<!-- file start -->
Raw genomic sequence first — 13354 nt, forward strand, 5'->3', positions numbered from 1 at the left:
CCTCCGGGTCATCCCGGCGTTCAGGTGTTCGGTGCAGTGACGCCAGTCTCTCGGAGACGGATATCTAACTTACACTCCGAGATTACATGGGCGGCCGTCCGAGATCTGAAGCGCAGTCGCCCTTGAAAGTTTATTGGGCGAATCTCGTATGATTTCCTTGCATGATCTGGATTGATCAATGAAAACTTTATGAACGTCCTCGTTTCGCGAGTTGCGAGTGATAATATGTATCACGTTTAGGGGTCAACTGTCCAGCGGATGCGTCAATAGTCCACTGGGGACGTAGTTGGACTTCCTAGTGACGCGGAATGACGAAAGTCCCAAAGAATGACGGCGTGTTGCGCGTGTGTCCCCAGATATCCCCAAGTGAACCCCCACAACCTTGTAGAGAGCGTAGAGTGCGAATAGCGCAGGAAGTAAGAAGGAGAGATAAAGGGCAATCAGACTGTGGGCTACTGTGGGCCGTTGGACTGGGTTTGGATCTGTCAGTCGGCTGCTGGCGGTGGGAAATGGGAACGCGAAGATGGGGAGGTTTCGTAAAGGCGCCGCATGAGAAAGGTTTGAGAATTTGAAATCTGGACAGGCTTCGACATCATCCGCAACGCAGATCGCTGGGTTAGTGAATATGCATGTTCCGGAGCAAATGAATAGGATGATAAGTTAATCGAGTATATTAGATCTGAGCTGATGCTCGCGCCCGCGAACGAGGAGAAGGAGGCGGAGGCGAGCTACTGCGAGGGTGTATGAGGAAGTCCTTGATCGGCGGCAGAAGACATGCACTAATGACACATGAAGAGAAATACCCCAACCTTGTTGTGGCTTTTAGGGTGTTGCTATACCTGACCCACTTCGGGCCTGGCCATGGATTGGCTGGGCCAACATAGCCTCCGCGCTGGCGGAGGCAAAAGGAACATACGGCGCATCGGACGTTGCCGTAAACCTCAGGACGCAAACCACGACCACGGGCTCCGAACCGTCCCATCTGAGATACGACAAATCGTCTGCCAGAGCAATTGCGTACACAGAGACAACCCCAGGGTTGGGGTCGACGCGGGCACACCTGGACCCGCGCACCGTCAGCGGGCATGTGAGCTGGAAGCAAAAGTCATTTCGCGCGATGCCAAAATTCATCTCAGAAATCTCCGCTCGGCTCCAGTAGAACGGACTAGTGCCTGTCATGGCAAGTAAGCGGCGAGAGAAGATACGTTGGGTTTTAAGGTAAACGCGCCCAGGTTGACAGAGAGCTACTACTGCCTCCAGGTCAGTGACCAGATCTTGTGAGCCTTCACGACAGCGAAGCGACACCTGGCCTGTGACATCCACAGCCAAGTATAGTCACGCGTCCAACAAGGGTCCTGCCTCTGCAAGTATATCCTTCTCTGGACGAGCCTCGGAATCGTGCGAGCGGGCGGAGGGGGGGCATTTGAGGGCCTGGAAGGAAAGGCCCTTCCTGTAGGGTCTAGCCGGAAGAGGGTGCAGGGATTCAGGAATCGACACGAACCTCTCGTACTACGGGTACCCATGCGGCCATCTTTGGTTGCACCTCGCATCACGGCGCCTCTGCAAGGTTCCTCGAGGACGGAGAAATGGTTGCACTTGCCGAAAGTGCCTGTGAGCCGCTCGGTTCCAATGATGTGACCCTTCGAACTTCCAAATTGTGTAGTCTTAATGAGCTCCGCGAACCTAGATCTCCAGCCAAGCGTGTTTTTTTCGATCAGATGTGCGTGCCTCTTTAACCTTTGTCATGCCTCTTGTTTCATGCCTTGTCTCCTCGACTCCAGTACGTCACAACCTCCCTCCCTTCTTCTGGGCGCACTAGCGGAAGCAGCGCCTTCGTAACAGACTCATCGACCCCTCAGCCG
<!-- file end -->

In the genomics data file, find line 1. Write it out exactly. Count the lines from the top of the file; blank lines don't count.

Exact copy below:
Raw genomic sequence first — 13354 nt, forward strand, 5'->3', positions numbered from 1 at the left: